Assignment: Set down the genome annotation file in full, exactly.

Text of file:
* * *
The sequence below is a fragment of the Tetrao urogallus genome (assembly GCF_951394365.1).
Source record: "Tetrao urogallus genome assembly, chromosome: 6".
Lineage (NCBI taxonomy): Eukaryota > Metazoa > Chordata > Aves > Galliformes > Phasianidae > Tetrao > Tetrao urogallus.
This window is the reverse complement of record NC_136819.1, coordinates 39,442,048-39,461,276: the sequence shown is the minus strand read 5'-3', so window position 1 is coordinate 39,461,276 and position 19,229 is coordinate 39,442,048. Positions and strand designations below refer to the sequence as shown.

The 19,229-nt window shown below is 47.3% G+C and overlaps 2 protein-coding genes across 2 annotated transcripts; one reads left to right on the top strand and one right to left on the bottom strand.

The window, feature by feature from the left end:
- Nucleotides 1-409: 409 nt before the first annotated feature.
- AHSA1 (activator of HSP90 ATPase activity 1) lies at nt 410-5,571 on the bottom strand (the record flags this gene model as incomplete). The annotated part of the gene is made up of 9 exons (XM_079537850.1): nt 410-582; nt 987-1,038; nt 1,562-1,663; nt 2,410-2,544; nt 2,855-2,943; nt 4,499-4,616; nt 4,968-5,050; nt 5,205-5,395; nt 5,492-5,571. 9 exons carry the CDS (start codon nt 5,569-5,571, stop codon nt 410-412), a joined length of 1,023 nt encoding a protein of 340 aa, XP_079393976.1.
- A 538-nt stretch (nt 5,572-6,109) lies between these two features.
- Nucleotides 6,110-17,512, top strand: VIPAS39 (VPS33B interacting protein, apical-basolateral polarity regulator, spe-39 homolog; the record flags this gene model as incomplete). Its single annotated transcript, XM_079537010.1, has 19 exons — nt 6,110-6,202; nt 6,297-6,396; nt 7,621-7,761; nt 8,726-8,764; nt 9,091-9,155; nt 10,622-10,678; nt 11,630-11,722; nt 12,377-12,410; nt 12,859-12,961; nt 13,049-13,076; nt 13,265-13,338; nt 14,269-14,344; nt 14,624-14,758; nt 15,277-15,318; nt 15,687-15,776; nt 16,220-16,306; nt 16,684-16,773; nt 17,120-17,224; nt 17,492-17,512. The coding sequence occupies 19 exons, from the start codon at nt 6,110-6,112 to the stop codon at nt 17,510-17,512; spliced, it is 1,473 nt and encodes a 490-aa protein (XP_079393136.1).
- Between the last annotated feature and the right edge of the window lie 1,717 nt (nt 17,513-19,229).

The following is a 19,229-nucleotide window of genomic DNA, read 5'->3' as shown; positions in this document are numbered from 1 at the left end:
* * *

The sequence below is a fragment of the Tetrao urogallus genome (assembly GCF_951394365.1).
Source record: "Tetrao urogallus genome assembly, chromosome: 6".
Lineage (NCBI taxonomy): Eukaryota > Metazoa > Chordata > Aves > Galliformes > Phasianidae > Tetrao > Tetrao urogallus.
This window is the reverse complement of record NC_136819.1, coordinates 39,442,048-39,461,276: the sequence shown is the minus strand read 5'-3', so window position 1 is coordinate 39,461,276 and position 19,229 is coordinate 39,442,048. Positions and strand designations below refer to the sequence as shown.

The 19,229-nt window shown below is 47.3% G+C and overlaps 2 protein-coding genes across 2 annotated transcripts; one reads left to right on the top strand and one right to left on the bottom strand.

The window, feature by feature from the left end:
- Nucleotides 1-409: 409 nt before the first annotated feature.
- AHSA1 (activator of HSP90 ATPase activity 1) lies at nt 410-5,571 on the bottom strand (the record flags this gene model as incomplete). The annotated part of the gene is made up of 9 exons (XM_079537850.1): nt 410-582; nt 987-1,038; nt 1,562-1,663; nt 2,410-2,544; nt 2,855-2,943; nt 4,499-4,616; nt 4,968-5,050; nt 5,205-5,395; nt 5,492-5,571. 9 exons carry the CDS (start codon nt 5,569-5,571, stop codon nt 410-412), a joined length of 1,023 nt encoding a protein of 340 aa, XP_079393976.1.
- A 538-nt stretch (nt 5,572-6,109) lies between these two features.
- Nucleotides 6,110-17,512, top strand: VIPAS39 (VPS33B interacting protein, apical-basolateral polarity regulator, spe-39 homolog; the record flags this gene model as incomplete). Its single annotated transcript, XM_079537010.1, has 19 exons — nt 6,110-6,202; nt 6,297-6,396; nt 7,621-7,761; nt 8,726-8,764; nt 9,091-9,155; nt 10,622-10,678; nt 11,630-11,722; nt 12,377-12,410; nt 12,859-12,961; nt 13,049-13,076; nt 13,265-13,338; nt 14,269-14,344; nt 14,624-14,758; nt 15,277-15,318; nt 15,687-15,776; nt 16,220-16,306; nt 16,684-16,773; nt 17,120-17,224; nt 17,492-17,512. The coding sequence occupies 19 exons, from the start codon at nt 6,110-6,112 to the stop codon at nt 17,510-17,512; spliced, it is 1,473 nt and encodes a 490-aa protein (XP_079393136.1).
- Between the last annotated feature and the right edge of the window lie 1,717 nt (nt 17,513-19,229).

The following is a 19,229-nucleotide window of genomic DNA, read 5'->3' as shown; positions in this document are numbered from 1 at the left end: